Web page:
At least, that is what I thought.

Then my life began to flash before my eyes.
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Post Tue Jan 22, 2013 7:07 pm

Re: The Living Force

Have you ever had a moment of perfect clarity? The type where you know what is going to happen before it does and you're powerless to stop it. It's the kind that goes beyond "I have a bad feeling about this." It's the sick, gut-wrenching feeling you get when you suddenly realize what truth is, but it's too little, too late. I'd like to think that's the last emotion Iniquitous felt before he died, before we were blown up into tiny, little bloody bits. Knowing would have made killing him so much more satisfying.

It's one of the best things about playing the game. The moment when your enemy realizes there is no escape, no getting the upper hand. They lost. You won. There is nothing they can do about it. I only played the game with people I had reason to dislike. Each time I played, it was a personal vendetta. It was personal for my opponents as well. Anything less was a waste of my time, and it made the rush of victory so much sweeter.

I was not immune to these moments of clarity, despite having exercised them upon those I loathed. I had been caught unawares many times. My personal coping strategy for such losses had been "Fight another day." And I always did. Sooner or later, the people I loved to hate would make a mistake, let their guard down, sometimes forget. I never forgot. When they would, inevitably, make these errors, I would be there. Waiting, watching, seizing opportunities. I prided myself on my endurance.

But my coping strategy wouldn't work here. There was no "Fight another day." These moments of awful clarity had happened in my past. Their fate was sealed and there was absolutely nothing I could do about it. I later appreciated it as quite poetic, in a twisted, sadistic, 'pointy hat off to your opponent' (that kriffing wizardy hat) sort of way...shredding me to the point of absolute hopelessness, then magnifying my grief, despair, and madness with my own past.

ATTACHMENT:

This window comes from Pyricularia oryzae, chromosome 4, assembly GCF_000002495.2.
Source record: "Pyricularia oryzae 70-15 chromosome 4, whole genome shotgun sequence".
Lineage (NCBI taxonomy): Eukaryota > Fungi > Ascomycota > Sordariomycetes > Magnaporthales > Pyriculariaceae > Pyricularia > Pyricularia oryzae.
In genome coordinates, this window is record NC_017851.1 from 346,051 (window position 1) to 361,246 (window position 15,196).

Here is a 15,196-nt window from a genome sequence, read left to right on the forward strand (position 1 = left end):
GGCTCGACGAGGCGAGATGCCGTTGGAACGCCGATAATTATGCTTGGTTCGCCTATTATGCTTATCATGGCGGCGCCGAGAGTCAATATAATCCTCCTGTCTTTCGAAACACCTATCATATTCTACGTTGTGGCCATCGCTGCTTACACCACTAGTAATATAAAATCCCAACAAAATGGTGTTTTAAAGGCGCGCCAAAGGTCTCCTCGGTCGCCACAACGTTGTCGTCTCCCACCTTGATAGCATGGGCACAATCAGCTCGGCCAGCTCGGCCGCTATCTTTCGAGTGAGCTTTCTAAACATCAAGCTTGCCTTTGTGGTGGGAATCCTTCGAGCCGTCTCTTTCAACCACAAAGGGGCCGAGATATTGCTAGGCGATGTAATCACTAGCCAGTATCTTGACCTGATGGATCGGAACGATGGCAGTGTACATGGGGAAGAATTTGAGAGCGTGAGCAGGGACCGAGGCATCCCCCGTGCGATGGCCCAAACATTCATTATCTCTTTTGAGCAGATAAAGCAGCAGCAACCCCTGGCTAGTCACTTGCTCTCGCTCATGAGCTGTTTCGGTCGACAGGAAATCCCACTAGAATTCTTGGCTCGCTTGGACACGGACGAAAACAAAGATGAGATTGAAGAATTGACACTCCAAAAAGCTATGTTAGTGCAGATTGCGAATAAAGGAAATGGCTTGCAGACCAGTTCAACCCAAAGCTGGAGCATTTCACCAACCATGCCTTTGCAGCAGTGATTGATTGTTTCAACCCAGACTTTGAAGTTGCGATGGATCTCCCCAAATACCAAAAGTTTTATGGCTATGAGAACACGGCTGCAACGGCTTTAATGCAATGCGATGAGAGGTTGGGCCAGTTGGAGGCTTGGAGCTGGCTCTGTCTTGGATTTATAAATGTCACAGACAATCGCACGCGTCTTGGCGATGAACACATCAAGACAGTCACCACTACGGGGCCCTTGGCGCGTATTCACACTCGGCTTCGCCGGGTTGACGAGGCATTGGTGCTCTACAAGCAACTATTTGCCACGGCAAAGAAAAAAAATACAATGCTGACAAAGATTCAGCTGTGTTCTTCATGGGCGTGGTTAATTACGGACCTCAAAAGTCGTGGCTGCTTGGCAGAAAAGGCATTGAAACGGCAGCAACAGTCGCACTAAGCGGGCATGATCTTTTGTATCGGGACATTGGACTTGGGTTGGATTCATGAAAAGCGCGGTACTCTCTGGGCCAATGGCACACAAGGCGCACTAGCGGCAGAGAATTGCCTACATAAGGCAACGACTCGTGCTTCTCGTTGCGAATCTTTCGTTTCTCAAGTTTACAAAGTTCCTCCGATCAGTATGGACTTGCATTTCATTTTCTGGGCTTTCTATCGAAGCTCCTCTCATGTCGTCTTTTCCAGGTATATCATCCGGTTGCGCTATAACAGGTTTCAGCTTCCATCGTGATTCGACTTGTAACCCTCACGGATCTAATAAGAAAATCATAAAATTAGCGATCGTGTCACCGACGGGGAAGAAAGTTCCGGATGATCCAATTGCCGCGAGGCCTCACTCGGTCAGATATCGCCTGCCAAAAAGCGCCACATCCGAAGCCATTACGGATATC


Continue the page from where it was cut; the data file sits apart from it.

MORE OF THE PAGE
But at the time, my horror was oh so real, enlarging my grief in ways I hadn't thought possible. And the only thing I could do was relive these moments of my life...over, and over, and over, and over, and....






Time: 30+ Years Ago, Real Time.
Location: Deyer


I wanted to scream, but my body wouldn't let me. Terror ran cold through my veins as I watched the Jedi fighting my parents. It wasn't a fair fight, the Jedi outnumbered them, and my step-father was not a Force-user. My mother would not be enough to hold them at bay.

I was hiding where my mother put me and my younger brother, Aiden. We weren't to come out for any reason or make a sound. I'm not sure my cries would be heard anyway over the blaster fire and saber clashing. I watched with tears leaking down my cheeks. I was no longer watching as a child. I was being forced to relive this as an adult.

I wanted to run out and fight at my parents' side, but I couldn't move. I wanted to do something, anything, but I was immobilized. I knew what was going to happen. I knew, and there was nothing I could do about it other than watch in horror. I was in the situation and had no choice but to endure it as it had originally played out. I could not change my past. I was just stuck in it.

My brother ran out, stupid, foolish boy. He was cut down by one of the Jedi. One of them - some kind of humaniod species - snarled at my brother's executioner and killed him. Aiden's death was enough for my mother and step-father to lose focus. My mother, in a rage, took several out before she was cut down also. The only man I knew as my father followed.